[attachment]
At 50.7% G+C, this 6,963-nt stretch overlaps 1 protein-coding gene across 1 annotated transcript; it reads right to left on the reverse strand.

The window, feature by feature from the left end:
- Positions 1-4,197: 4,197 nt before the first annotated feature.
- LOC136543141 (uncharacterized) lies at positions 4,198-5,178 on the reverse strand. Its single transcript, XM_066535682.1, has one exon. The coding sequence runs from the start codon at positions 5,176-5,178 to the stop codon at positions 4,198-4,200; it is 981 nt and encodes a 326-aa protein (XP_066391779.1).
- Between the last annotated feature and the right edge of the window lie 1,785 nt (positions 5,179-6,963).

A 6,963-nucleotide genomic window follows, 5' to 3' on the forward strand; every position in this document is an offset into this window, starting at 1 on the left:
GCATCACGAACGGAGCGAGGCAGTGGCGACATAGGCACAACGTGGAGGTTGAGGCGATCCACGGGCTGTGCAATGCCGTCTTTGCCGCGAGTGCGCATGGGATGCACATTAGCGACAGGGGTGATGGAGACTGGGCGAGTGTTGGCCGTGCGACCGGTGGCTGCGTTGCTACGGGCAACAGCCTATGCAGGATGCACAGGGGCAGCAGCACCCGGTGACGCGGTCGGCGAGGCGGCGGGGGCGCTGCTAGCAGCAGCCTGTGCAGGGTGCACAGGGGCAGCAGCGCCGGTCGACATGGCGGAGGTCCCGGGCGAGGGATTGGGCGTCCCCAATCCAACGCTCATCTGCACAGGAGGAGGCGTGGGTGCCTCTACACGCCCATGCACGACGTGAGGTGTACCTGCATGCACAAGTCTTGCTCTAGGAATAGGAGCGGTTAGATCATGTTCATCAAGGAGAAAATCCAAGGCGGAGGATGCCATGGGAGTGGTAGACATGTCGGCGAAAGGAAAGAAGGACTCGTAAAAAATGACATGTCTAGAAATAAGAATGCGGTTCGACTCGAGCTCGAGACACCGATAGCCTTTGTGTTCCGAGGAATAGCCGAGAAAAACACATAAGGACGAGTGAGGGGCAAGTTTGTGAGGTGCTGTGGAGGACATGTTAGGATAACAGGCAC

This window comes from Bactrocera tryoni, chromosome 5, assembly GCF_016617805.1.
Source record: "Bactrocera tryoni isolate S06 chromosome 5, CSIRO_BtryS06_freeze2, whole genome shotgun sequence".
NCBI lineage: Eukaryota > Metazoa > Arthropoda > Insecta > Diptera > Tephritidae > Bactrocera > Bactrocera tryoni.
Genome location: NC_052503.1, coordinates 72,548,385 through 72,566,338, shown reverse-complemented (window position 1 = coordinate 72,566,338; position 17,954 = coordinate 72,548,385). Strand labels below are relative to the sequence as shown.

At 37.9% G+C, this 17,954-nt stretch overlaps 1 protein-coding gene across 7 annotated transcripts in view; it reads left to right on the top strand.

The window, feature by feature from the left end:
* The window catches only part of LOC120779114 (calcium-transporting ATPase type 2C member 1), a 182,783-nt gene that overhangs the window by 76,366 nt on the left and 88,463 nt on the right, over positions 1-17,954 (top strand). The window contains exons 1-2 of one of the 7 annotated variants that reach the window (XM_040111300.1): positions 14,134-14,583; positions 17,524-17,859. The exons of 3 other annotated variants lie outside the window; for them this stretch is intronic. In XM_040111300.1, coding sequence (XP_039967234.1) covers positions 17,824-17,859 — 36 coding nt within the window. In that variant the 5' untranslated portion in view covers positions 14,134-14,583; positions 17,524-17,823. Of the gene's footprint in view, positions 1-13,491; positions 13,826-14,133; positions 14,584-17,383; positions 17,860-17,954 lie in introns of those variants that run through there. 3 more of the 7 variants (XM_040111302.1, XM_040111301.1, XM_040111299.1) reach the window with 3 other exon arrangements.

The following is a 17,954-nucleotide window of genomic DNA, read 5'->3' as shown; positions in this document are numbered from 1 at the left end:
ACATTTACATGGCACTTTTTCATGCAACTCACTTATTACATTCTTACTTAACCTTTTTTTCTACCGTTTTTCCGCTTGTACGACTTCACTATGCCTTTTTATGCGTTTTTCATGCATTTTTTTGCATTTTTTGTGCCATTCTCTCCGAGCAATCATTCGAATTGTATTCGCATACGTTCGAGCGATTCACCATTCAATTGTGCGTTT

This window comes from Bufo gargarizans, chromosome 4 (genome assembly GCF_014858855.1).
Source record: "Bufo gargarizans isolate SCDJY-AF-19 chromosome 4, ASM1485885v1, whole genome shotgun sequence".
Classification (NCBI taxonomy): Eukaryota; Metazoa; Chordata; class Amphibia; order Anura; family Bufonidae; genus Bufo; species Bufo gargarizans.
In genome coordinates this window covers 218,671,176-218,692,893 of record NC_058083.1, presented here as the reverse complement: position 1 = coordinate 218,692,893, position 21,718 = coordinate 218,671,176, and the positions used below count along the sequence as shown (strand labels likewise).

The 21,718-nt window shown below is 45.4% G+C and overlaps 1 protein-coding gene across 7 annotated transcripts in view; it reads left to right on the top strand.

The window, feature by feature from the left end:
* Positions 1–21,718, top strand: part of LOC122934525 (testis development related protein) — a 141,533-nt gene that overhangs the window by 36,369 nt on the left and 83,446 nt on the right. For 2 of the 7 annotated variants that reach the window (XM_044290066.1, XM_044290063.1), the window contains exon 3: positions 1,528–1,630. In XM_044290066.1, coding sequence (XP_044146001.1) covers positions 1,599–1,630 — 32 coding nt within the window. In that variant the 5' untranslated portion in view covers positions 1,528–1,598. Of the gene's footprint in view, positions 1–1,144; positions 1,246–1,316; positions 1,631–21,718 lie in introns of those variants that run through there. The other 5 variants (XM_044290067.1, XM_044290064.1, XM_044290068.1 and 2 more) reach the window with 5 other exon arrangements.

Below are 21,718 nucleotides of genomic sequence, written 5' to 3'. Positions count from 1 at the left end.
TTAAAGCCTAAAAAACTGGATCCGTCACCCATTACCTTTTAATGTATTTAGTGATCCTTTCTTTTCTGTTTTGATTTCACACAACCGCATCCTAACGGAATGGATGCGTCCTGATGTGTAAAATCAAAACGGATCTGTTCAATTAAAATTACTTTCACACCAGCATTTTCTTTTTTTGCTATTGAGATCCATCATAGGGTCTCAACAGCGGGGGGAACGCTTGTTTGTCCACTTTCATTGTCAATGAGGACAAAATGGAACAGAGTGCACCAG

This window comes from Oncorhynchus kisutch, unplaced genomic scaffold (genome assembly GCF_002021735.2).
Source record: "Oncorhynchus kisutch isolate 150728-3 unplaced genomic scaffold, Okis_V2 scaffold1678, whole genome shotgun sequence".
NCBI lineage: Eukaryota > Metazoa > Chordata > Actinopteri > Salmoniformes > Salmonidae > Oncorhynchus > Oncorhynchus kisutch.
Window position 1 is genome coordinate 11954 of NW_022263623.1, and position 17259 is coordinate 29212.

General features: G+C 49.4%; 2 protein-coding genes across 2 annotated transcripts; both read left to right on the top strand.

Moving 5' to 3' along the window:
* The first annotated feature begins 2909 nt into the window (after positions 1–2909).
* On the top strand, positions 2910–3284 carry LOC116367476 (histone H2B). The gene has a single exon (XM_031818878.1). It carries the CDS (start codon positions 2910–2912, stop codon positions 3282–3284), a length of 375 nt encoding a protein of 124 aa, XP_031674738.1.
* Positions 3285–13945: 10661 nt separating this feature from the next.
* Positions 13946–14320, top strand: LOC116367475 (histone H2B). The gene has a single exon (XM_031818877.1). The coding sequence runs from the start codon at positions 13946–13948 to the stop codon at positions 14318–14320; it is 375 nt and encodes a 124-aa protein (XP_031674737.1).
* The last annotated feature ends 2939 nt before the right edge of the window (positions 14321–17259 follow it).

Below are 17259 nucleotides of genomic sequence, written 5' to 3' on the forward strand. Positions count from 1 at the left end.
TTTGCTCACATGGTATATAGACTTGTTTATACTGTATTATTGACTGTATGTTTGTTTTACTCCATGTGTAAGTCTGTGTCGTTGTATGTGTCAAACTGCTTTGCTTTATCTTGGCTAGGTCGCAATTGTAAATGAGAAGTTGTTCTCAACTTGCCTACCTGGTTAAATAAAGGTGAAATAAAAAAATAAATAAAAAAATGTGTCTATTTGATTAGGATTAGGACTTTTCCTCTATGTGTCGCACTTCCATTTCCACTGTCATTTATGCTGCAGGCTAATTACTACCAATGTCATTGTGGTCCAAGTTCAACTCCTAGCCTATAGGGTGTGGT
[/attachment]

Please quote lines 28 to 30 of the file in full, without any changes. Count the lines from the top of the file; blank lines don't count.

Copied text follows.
NCBI lineage: Eukaryota > Metazoa > Chordata > Actinopteri > Salmoniformes > Salmonidae > Oncorhynchus > Oncorhynchus kisutch.
Window position 1 is genome coordinate 11954 of NW_022263623.1, and position 17259 is coordinate 29212.

General features: G+C 49.4%; 2 protein-coding genes across 2 annotated transcripts; both read left to right on the top strand.